How to Hold Yourself Accountable in Your Trading (Part 2)
05/12/2009 12:01 am EST
Once each trader has compiled these statistics (listed in Part 1) at the end of each month, they can look for anything that looks odd in the statistics:
- Did you have an unusually large loss relative to your average loss or average winner? If so, why? If that outlying loser was removed, how does it change your statistics?
- What caused this unusual loss, and can you change your rules to eliminate the likelihood of this large loss repeating if the same market conditions reoccur?
- Did you have an unusually large winner relative to your average loss or average winner? If so, why? If that outlying winner was removed, how does it change your statistics?
- If you had a losing month, can you isolate a type of trade that was particularly costly for you? Or a particular instrument?
- If your winning percentage was near or above 50 percent and you did not net make money, can you account for the poor win/loss size ratio? Were there any common traits you can find in the losing trades or in a group of losing trades for this month?
Once the trader has answered these questions, they have to be accountable to the shareholders going forward.
- If you lost money for the month, are there any signs that you have made progress as a trader? Please document these signs of progress.
- If you lost money for the month and you have read the documented signs of progress cited by you, the trader, is your investment in this business still warranted? Should you continue to fund a losing venture for another month? Should you continue to spend your precious resources (your time) working for this business entity?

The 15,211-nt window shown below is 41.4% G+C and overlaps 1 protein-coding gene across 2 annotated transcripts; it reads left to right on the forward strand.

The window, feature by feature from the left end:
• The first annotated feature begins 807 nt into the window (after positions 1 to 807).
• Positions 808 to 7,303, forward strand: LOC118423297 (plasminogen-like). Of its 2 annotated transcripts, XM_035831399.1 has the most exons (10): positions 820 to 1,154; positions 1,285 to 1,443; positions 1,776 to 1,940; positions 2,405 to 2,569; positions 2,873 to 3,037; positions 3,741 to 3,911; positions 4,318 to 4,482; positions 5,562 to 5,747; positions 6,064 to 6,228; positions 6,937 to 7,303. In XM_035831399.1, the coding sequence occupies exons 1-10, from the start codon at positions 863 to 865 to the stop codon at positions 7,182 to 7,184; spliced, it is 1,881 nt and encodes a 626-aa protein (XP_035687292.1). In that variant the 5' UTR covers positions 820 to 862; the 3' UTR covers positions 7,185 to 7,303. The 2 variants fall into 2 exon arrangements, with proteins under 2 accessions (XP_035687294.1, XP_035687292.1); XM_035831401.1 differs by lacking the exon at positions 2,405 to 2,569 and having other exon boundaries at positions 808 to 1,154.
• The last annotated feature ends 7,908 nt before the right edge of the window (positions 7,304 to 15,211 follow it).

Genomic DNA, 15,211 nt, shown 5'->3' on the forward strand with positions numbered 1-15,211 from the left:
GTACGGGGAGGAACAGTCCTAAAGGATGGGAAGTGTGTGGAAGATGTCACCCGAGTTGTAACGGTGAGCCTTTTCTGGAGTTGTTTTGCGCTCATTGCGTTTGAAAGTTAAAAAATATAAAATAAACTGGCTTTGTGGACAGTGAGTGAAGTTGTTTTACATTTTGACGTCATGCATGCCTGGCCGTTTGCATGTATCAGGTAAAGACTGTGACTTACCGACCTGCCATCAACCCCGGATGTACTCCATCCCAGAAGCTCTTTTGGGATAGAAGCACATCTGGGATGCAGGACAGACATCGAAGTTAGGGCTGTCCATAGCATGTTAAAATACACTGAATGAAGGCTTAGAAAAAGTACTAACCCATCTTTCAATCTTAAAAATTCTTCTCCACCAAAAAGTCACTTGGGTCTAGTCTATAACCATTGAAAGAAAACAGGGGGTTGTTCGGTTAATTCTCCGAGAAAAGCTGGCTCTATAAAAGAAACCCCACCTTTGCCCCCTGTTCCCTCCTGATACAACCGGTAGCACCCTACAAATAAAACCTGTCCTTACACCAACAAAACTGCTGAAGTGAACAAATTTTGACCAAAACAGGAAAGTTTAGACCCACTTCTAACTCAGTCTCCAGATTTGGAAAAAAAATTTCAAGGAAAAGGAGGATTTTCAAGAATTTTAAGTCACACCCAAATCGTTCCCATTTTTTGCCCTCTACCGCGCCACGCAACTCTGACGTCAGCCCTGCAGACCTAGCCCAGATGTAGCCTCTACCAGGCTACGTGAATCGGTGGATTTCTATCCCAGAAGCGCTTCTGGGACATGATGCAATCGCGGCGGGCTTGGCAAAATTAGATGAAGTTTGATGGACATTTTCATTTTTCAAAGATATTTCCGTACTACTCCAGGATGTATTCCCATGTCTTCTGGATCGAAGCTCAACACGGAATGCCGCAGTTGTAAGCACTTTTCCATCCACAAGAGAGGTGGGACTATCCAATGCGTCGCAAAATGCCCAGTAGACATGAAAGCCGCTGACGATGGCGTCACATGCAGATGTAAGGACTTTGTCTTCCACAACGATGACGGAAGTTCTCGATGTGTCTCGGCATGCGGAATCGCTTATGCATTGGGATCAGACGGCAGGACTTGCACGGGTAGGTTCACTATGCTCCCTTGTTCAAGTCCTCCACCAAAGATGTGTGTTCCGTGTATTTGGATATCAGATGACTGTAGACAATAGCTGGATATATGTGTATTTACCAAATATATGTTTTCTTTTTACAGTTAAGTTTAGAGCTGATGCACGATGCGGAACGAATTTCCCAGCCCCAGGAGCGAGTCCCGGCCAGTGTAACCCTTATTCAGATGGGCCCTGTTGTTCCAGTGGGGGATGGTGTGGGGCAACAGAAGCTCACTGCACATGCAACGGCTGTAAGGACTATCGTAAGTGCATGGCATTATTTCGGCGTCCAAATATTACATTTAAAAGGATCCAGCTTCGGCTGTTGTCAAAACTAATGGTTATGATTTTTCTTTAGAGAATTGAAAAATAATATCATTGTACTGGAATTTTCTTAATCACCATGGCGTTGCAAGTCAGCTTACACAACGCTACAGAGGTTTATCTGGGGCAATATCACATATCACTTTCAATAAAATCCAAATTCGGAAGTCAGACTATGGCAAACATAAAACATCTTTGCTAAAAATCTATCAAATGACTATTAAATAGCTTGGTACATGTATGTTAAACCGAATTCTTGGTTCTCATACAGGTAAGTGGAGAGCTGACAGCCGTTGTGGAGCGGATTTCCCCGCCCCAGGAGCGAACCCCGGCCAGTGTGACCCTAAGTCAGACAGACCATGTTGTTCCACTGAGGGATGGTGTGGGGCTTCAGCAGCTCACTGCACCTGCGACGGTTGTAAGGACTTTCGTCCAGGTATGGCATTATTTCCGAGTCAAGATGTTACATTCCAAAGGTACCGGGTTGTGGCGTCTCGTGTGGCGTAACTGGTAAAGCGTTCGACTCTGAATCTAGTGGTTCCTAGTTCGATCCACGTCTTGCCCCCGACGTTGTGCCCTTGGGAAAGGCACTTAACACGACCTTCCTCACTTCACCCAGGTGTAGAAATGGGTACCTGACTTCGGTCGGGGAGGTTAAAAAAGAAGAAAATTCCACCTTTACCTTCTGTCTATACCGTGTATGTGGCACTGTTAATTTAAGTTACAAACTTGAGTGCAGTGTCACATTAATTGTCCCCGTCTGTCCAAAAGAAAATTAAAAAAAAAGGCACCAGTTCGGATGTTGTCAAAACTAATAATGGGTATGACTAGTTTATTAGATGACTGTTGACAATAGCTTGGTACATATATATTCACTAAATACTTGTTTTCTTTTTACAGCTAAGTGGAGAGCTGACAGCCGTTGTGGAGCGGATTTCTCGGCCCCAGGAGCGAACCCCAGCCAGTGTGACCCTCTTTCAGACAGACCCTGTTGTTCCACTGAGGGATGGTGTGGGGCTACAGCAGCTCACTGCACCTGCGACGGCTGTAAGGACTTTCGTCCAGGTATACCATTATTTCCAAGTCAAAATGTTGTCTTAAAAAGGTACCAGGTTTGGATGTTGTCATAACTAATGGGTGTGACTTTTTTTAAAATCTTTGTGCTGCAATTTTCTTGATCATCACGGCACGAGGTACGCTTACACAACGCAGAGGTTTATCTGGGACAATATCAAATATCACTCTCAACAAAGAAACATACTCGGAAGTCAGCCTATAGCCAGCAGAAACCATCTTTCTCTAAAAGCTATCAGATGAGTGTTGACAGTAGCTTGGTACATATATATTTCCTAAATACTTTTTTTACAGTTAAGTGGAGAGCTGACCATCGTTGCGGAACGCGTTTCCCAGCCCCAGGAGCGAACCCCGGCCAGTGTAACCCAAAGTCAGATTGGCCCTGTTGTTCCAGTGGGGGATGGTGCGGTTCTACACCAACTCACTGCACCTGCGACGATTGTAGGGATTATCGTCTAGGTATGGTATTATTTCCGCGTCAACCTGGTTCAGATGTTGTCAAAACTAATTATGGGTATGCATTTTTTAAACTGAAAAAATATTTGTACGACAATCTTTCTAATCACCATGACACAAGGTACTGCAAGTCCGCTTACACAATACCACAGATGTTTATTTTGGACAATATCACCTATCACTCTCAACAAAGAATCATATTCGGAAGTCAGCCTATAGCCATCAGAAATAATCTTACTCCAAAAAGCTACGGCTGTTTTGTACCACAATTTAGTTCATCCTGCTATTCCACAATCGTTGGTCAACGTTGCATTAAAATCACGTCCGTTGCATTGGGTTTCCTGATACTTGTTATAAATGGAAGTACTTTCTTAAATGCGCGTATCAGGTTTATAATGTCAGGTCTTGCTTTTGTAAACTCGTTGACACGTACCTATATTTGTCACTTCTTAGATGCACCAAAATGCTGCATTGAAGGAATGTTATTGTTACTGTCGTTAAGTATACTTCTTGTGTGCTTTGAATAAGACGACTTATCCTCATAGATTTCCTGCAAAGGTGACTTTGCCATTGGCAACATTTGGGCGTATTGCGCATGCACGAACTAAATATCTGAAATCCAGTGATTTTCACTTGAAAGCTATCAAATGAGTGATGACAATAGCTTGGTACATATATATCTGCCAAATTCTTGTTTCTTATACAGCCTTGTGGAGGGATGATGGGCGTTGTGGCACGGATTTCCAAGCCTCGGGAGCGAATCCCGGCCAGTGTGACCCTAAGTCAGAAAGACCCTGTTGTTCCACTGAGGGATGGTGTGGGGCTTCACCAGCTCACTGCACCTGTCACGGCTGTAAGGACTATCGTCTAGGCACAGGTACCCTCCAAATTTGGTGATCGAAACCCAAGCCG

- If you made money for the month, did you make money last month? If the answer is no and you consciously feel you should continue to fund this business venture for another month with both your time and money, begin preparing for next month's trading and keep your position size at its current level.
- If you made money for the month, did you make money last month? If the answer is yes, at what point should you consider using a sizing algorithm to carefully increase the size of the positions you are trading as your account grows in size?
Does this sound like a tremendous amount of paperwork and hard work looking at numbers? You bet it is! Too many traders think trading is simply finding something they like to buy or sell and then putting on a position. The truth is, professional traders who consistently make money know the statistics behind their past trades intimately. They know that money management and position sizing (both increasing position sizes and decreasing sizes) at the correct time can make a tremendous difference in the long-term growth of their trading account—and their incomes!
Now let me show you one of the reasons I love to help others become better traders! Here is a shot from one of my newer one-on-one mentoring student's month-end statistics…
|More tomorrow in Part 3.||Part 1 | Part 3|
"Master your tools, Master Yourself."®